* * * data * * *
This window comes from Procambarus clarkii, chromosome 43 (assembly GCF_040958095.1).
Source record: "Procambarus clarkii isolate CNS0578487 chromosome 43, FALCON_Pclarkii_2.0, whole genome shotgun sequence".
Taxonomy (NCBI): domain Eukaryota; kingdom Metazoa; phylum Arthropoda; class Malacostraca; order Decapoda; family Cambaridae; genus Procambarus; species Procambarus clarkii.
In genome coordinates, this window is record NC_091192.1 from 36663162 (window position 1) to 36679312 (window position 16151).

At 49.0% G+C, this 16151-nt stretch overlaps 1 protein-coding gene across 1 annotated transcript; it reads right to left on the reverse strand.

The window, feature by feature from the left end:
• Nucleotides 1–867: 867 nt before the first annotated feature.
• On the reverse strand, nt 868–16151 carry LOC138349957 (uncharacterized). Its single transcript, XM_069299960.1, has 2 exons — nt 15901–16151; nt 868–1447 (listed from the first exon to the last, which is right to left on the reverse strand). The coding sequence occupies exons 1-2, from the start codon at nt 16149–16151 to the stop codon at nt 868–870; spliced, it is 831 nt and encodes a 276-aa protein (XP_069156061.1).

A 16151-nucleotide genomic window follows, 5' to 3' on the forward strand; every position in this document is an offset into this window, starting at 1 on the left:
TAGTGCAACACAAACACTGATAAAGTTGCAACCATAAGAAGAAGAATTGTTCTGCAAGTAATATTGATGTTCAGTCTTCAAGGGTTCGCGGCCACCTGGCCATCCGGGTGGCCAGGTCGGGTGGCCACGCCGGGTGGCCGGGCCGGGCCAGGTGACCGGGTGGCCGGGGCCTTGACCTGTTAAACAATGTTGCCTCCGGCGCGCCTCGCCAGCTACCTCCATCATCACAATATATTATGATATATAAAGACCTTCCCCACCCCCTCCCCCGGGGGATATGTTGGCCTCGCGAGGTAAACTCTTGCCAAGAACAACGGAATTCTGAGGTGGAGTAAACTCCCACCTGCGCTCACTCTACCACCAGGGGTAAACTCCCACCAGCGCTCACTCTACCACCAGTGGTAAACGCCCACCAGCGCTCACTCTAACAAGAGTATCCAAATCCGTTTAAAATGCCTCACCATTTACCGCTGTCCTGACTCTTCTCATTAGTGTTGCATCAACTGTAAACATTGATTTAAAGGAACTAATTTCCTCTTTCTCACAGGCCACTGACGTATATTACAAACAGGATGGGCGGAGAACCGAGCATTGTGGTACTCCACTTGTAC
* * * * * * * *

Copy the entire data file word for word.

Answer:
This window comes from Procambarus clarkii, chromosome 43 (assembly GCF_040958095.1).
Source record: "Procambarus clarkii isolate CNS0578487 chromosome 43, FALCON_Pclarkii_2.0, whole genome shotgun sequence".
Taxonomy (NCBI): domain Eukaryota; kingdom Metazoa; phylum Arthropoda; class Malacostraca; order Decapoda; family Cambaridae; genus Procambarus; species Procambarus clarkii.
In genome coordinates, this window is record NC_091192.1 from 36663162 (window position 1) to 36679312 (window position 16151).

At 49.0% G+C, this 16151-nt stretch overlaps 1 protein-coding gene across 1 annotated transcript; it reads right to left on the reverse strand.

The window, feature by feature from the left end:
• Nucleotides 1–867: 867 nt before the first annotated feature.
• On the reverse strand, nt 868–16151 carry LOC138349957 (uncharacterized). Its single transcript, XM_069299960.1, has 2 exons — nt 15901–16151; nt 868–1447 (listed from the first exon to the last, which is right to left on the reverse strand). The coding sequence occupies exons 1-2, from the start codon at nt 16149–16151 to the stop codon at nt 868–870; spliced, it is 831 nt and encodes a 276-aa protein (XP_069156061.1).

A 16151-nucleotide genomic window follows, 5' to 3' on the forward strand; every position in this document is an offset into this window, starting at 1 on the left:
TAGTGCAACACAAACACTGATAAAGTTGCAACCATAAGAAGAAGAATTGTTCTGCAAGTAATATTGATGTTCAGTCTTCAAGGGTTCGCGGCCACCTGGCCATCCGGGTGGCCAGGTCGGGTGGCCACGCCGGGTGGCCGGGCCGGGCCAGGTGACCGGGTGGCCGGGGCCTTGACCTGTTAAACAATGTTGCCTCCGGCGCGCCTCGCCAGCTACCTCCATCATCACAATATATTATGATATATAAAGACCTTCCCCACCCCCTCCCCCGGGGGATATGTTGGCCTCGCGAGGTAAACTCTTGCCAAGAACAACGGAATTCTGAGGTGGAGTAAACTCCCACCTGCGCTCACTCTACCACCAGGGGTAAACTCCCACCAGCGCTCACTCTACCACCAGTGGTAAACGCCCACCAGCGCTCACTCTAACAAGAGTATCCAAATCCGTTTAAAATGCCTCACCATTTACCGCTGTCCTGACTCTTCTCATTAGTGTTGCATCAACTGTAAACATTGATTTAAAGGAACTAATTTCCTCTTTCTCACAGGCCACTGACGTATATTACAAACAGGATGGGCGGAGAACCGAGCATTGTGGTACTCCACTTGTAC